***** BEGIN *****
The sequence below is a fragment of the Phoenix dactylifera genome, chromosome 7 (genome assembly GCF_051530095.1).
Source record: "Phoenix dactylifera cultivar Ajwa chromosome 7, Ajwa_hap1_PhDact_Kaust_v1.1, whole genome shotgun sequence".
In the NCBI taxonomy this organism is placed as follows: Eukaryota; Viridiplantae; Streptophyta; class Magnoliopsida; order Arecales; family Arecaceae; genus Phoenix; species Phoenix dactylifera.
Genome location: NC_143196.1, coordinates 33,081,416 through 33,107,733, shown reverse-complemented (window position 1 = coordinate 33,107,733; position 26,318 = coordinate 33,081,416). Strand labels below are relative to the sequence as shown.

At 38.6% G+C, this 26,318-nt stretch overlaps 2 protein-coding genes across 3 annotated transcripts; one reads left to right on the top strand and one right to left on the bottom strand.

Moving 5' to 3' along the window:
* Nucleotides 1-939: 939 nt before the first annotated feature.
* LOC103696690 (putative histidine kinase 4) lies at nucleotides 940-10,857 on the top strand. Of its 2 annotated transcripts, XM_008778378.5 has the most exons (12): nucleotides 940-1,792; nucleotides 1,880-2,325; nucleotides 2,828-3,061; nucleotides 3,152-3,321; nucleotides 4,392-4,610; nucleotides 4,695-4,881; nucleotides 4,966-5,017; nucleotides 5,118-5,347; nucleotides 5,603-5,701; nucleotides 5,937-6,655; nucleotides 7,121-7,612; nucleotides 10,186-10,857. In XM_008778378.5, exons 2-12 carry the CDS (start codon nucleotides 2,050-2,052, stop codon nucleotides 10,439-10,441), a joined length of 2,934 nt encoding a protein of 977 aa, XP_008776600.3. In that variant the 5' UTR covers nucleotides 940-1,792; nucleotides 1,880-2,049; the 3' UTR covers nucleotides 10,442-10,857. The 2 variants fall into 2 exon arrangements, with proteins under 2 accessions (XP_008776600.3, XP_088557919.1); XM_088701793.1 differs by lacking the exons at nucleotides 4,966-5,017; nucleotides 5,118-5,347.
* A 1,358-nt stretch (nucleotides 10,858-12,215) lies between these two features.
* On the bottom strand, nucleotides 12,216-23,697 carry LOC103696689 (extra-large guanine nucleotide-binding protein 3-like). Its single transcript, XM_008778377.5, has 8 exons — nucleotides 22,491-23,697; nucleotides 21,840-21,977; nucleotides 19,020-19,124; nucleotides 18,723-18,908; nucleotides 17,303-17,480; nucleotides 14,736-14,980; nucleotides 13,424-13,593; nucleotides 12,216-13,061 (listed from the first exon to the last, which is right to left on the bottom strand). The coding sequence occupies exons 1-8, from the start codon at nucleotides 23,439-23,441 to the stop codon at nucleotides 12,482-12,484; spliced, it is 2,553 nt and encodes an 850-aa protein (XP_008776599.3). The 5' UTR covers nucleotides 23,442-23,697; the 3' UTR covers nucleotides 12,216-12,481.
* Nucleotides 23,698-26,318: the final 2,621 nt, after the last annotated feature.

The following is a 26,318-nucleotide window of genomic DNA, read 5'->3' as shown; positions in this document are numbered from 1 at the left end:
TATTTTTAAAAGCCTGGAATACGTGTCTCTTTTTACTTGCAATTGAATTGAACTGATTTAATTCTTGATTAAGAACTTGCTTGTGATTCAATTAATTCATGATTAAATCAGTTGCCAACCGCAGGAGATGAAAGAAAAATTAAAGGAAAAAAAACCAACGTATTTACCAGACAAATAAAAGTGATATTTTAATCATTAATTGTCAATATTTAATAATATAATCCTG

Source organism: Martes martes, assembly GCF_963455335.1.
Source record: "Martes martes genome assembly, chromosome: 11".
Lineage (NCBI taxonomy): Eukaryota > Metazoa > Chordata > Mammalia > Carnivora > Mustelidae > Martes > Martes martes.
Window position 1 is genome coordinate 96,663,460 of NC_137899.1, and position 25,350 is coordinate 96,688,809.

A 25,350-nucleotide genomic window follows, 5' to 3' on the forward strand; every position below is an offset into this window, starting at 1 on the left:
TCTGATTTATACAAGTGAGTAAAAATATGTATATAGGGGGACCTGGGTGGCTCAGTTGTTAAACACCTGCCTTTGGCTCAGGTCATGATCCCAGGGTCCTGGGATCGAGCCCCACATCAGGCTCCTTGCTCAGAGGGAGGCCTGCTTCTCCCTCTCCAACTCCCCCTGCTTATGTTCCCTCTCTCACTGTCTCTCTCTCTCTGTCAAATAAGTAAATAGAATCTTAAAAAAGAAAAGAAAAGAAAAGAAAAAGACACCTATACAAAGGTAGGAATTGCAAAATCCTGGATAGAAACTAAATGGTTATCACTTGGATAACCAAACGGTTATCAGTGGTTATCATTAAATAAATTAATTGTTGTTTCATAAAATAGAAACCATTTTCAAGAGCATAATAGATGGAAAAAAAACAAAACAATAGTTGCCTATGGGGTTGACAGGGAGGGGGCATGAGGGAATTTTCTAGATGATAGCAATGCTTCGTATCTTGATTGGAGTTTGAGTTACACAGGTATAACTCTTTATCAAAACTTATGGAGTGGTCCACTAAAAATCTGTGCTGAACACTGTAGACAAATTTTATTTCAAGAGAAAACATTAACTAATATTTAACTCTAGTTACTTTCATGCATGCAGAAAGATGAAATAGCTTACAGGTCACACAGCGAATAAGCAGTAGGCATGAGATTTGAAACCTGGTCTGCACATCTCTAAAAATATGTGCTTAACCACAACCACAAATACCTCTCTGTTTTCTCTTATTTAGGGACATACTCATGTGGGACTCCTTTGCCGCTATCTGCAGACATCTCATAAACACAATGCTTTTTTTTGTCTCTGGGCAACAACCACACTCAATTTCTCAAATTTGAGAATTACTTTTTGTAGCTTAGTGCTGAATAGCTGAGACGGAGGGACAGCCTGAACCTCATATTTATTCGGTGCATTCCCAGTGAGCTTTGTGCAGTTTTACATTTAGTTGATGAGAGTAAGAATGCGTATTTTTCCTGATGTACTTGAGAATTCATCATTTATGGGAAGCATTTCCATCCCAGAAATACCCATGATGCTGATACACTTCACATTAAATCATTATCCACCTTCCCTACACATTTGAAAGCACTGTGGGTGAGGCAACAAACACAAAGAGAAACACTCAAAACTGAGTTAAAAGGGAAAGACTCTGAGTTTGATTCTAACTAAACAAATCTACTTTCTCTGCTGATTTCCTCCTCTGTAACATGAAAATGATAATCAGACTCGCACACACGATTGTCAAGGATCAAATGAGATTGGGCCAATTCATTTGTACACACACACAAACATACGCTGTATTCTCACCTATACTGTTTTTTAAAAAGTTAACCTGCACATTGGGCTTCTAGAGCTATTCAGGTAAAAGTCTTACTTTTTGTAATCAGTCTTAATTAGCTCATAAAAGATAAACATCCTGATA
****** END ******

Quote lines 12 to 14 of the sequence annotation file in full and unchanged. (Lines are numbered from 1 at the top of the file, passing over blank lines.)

The following is a 26,318-nucleotide window of genomic DNA, read 5'->3' as shown; positions in this document are numbered from 1 at the left end:
TATTTTTAAAAGCCTGGAATACGTGTCTCTTTTTACTTGCAATTGAATTGAACTGATTTAATTCTTGATTAAGAACTTGCTTGTGATTCAATTAATTCATGATTAAATCAGTTGCCAACCGCAGGAGATGAAAGAAAAATTAAAGGAAAAAAAACCAACGTATTTACCAGACAAATAAAAGTGATATTTTAATCATTAATTGTCAATATTTAATAATATAATCCTG

Source organism: Martes martes, assembly GCF_963455335.1.